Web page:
has become a hobby with me. Each afternoon my mother and I share a cup of
tea. Some days we have scones with our tea; some days we have shortbread
or an oatcake. Some days we might have a Lemon Lady, delicately flavored
lemon cookies in the shape of a lady. Teatime is relaxing and has become
far from routine. It is something we look forward to each day.
My maternal grandmother taught me to drink tea. She
drank tea from the time she was a little girl. She had beautiful china
cups and teapot, was very well read and very interested in all things
British. Sadly, I don’t have any of these items that belonged to her. Her
name was Elizabeth Draper True.
For several years in the 1970s, I had the
opportunity to live in Canada. I savored the British culture there and
tried to read and learn all I could about Britain at that time. I also had
a group of friends to have tea with each afternoon. There was a wonderful
old department store in London, Ontario, where I lived. Kingsmill’s sold
imported china from Britain. Each time my mother visited me, she and I
went to Kingsmill’s to buy a cup and saucer for her collection, something
with violets on it. We now have ten cups and saucers with violets on them.
Three years ago on Mother’s Day, my daughter sent me a teapot with violets
on it. She paid to have it specially packed so it would arrive safely, and
the packaging cost her $50! A year later I bought a cream and sugar with
violets on them while on a trip to southern California. I wrapped them in
bubble wrap and carried them in a cloth bag on the airplane so I wouldn’t
break them on the way home. I have added a violet serving plate and
server, salt and pepper shakers, and candle to this collection. These
items are on the shelves of a secretary which sits in my bedroom.
I was in the first grade at school, age 6, there was a girl in another
class named Darla. Her mother dressed her in beautiful dresses and put her
hair in long curls each day. I thought she was so beautiful. When we got
to second grade, Darla and I were in the same class. We became friends and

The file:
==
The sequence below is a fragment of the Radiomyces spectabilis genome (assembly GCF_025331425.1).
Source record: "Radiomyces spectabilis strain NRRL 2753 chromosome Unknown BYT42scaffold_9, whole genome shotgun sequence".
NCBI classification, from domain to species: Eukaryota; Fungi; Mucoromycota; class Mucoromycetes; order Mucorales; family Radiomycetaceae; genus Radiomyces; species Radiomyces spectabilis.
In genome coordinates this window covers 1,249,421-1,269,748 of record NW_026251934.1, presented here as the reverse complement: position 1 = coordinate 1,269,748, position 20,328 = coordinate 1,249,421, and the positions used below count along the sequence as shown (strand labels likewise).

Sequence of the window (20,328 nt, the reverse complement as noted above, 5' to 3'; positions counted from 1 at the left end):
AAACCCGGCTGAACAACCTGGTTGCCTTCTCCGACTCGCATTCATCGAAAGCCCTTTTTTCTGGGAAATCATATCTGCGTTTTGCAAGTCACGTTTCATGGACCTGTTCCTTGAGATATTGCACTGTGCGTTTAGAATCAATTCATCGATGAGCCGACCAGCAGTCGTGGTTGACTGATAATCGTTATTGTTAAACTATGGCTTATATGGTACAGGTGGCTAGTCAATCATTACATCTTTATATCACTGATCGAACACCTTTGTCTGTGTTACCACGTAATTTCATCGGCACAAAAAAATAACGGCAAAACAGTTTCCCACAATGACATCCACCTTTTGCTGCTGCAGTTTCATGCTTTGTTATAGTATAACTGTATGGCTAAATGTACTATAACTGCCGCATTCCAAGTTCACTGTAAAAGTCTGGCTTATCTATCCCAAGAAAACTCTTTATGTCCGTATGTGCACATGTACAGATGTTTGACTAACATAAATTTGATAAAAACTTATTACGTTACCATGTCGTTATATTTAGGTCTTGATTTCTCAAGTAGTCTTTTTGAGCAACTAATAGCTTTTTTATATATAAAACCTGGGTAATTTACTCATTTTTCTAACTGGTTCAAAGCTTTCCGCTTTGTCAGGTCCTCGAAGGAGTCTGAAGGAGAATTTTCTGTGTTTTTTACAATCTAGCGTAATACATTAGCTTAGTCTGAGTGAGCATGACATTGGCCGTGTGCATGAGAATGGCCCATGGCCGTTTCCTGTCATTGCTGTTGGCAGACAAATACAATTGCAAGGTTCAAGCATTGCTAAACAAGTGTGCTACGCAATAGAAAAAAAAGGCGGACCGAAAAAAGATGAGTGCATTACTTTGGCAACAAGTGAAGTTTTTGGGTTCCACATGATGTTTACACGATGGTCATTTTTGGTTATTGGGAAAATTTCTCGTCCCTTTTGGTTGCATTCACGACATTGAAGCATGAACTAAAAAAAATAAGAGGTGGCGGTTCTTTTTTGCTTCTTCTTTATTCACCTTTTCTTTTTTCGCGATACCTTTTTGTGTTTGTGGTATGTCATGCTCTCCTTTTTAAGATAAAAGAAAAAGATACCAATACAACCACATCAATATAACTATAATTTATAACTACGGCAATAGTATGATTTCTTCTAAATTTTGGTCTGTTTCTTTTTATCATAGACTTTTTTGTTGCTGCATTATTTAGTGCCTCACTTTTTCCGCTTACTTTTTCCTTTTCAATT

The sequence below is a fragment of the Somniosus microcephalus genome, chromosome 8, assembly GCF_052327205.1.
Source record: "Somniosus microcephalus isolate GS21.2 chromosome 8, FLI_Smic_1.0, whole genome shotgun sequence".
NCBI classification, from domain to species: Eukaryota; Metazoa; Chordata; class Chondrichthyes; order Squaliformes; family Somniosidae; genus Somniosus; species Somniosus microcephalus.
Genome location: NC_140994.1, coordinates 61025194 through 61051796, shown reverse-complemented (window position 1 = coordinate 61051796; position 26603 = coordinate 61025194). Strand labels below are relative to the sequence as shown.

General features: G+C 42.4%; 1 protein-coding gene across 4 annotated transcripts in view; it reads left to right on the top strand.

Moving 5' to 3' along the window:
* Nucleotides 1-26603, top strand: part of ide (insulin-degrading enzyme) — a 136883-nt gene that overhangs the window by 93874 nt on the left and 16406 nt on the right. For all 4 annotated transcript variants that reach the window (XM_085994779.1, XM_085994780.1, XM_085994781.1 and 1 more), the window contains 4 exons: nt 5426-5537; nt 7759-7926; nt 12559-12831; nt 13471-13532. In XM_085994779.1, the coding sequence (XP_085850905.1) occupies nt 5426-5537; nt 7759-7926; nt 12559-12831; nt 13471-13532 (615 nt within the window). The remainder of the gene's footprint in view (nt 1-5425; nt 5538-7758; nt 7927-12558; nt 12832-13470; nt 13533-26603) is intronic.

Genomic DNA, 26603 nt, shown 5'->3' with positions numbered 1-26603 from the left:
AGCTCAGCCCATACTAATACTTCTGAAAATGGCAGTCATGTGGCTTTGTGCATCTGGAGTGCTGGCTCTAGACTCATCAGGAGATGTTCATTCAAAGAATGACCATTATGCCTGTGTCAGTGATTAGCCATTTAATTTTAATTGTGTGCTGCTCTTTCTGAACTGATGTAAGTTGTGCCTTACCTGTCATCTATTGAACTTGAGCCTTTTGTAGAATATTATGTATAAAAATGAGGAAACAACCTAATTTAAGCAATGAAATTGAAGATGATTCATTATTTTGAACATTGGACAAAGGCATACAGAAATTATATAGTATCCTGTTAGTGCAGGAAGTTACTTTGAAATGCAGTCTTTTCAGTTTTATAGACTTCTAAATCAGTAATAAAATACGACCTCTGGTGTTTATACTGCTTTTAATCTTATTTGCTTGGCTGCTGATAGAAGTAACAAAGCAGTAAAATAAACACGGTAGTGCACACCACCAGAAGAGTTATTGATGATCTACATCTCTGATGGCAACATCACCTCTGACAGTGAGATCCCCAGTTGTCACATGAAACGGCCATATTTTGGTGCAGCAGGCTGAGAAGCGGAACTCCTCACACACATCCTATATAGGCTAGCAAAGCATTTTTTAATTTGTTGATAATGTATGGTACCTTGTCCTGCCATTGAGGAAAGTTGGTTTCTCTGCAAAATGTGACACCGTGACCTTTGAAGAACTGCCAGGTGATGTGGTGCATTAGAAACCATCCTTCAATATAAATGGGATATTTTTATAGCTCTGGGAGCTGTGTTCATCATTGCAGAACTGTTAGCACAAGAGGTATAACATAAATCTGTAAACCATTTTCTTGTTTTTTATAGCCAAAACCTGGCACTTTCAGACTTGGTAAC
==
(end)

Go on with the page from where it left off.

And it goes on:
have been friends now for 48 years! She lives in Texas but we write long
letters, sometimes phone, and see each other whenever we can. One year for
my birthday she sent me the teapot with the scenes of the English Civil
War on it. She knows the things I love.
The next picture is of the first teapot I bought for
myself, the one with the tiny roses on it. It was bought in Canada. Next
to it is the teapot which belonged to my great-grandmother, Etha Jane
my cousin Kathy and I went to London for a week in 1997, we shopped at
Harrods for blue and white china which both of us love. I bought my
Johnson Brothers Blue Willow teapot there. In June 2001, Kathy and I did a
tea for Clan Carmichael at the Highland Games in Glasgow, Kentucky. On the
way home, we stopped at a Cracker Barrel restaurant where I bought the
other blue and white teapot. At the games in Glasgow, I bought the thistle
teapot, cream and sugar, which were made by a lady in Ohio.
The old teapot with the pink flowers on it was given
to me by my cousin Kathy in 1998. We had a family reunion at Christmas
1998. We told everyone a couple of years in advance that we planned to
have the reunion then. Kathy and I wanted it to be a very special and
memorable occasion for everyone. We had a lot of special details including
Christmas dinner with many souvenirs of family history – Grandma’s sugar
cookies, calendars with family birthdays, anniversaries and pictures, a
family history album, souvenir napkin rings and napkins, etc. The
following day we had family bowling in the evening, but the afternoon was
teatime for the ladies. Each of the little girls got a tea party book and
small teapot and gold teaspoon. The ladies each got a teapot and gold
teaspoon. Kathy shopped on ebay to buy the teapots. This is the one I
chose from the selection she had setting on a side table.
red and white teacup came from my great-grandmother Mary Catherine
Carmichael Meredith. I have been told that it belonged to her mother. I
love the connections with the past.
When cousin Kathy and I were in England in 1997, we
made a trip to Windsor Castle. Queen Mary’s Dollhouse was on display
there, a replica of Buckingham Palace with every tiny perfect detail in
the rooms. The tea cozy I bought there is of the dollhouse. In the next
picture, the white lace Victorian tea cozy at the front, came from
England, a tiny shop on the Pulteney Bridge. It is an antique. The floral
tea cozies were purchased from
The ecru cozy has old lace on the bottom edge and came from an antique
mall, The Company Store, in Norman, Oklahoma, where I used to live. The
William Morris Willow tea cozy in the back was purchased by me in January
2002 at the William Morris Gallery in London.
I also have a collection of tea party cookbooks
which is pictured in the final three pictures. Yes, teatime has become a